Skiing & Snowboarding

The 200-plus resorts in the French Alps have earned a reputation for offering some of the best – perhaps the best – downhill skiing and snowboarding in Europe. In larger resorts, there are snow parks kitted out with halfpipes, kickers and ramps.

At most stations, the ski season begins in mid-December, with snow conditions at their height between January and March, and ending in mid-April (sometimes later). The highest-altitude stations, such as Val Thorens (in Les Trois Vallées) and Val d'Isère (Espace Killy), open in mid- or late November and don't close until early May. Lots of people line up a chalet and go skiing for a week, staying from Saturday to Saturday.

Summer skiing on glaciers is possible at two French ski stations: Val d'Isère/Tignes (Espace Killy) between early June and mid-July and Les Deux Alpes from late June to early September.

The Jura is renowned for its ski de fond (cross-country) trails; Les Rousses and the Métabief-Mont d'Or area each have more than 200km of trails.

European downhill runs are colour-coded to indicate how kid-easy or killer-hard they are:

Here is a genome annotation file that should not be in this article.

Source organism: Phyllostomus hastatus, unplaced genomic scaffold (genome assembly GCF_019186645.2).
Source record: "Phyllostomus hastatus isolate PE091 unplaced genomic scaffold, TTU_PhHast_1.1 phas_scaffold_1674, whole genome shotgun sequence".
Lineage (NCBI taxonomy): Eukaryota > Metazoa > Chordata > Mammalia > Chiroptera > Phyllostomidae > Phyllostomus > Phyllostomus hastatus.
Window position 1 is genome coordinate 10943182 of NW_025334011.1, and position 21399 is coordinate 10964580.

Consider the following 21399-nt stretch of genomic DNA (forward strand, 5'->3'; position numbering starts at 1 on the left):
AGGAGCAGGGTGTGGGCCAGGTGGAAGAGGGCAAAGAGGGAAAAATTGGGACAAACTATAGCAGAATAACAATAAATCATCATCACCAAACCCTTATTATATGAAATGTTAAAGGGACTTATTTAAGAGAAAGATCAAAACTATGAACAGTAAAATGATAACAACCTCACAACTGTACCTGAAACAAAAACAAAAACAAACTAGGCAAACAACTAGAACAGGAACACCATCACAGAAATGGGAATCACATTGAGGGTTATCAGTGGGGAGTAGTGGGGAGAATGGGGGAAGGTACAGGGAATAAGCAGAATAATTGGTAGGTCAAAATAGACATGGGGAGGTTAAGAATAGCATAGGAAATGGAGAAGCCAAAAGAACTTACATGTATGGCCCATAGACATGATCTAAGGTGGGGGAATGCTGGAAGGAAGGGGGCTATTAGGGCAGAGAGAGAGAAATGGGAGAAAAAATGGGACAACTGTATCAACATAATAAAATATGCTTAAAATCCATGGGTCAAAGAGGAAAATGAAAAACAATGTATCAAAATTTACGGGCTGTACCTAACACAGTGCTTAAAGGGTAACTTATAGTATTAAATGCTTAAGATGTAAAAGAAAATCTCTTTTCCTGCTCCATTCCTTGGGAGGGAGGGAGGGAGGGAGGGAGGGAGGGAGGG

Green Beginner

Blue Moderate

Red Intermediate (experienced skiers and above)

Black Difficult (advanced skiers only)

Ski Rental & Lessons

Skis (alpine, cross-country, telemark), snowboards, snowshoes, boots, poles and helmets can be hired at sport shops in every resort. All-inclusive rental costs around €35 per day for good-quality alpine equipment or snowboarding gear (about two-thirds of that for kids) and €18 for cross-country. Reserving ahead online can get you around 15% discount.

Every resort has a variety of ski schools with certified instructors; tourist offices have details. France’s leading ski school, the École du Ski Français (www.esf.net) – its instructors distinctive in red jumpsuits – has a branch in every resort. Group lessons typically cost around €45/200 for one/six half-days. Private downhill instruction (€200 per half-day) and off-piste guides (upward of €350 per day) are also available. Kids can start learning from the age of four or six (depending on the resort and whether it's skiing or boarding). From as young as 2½ they can play in the jardin de neige (snow garden) and some resort crèches will accept even younger tots.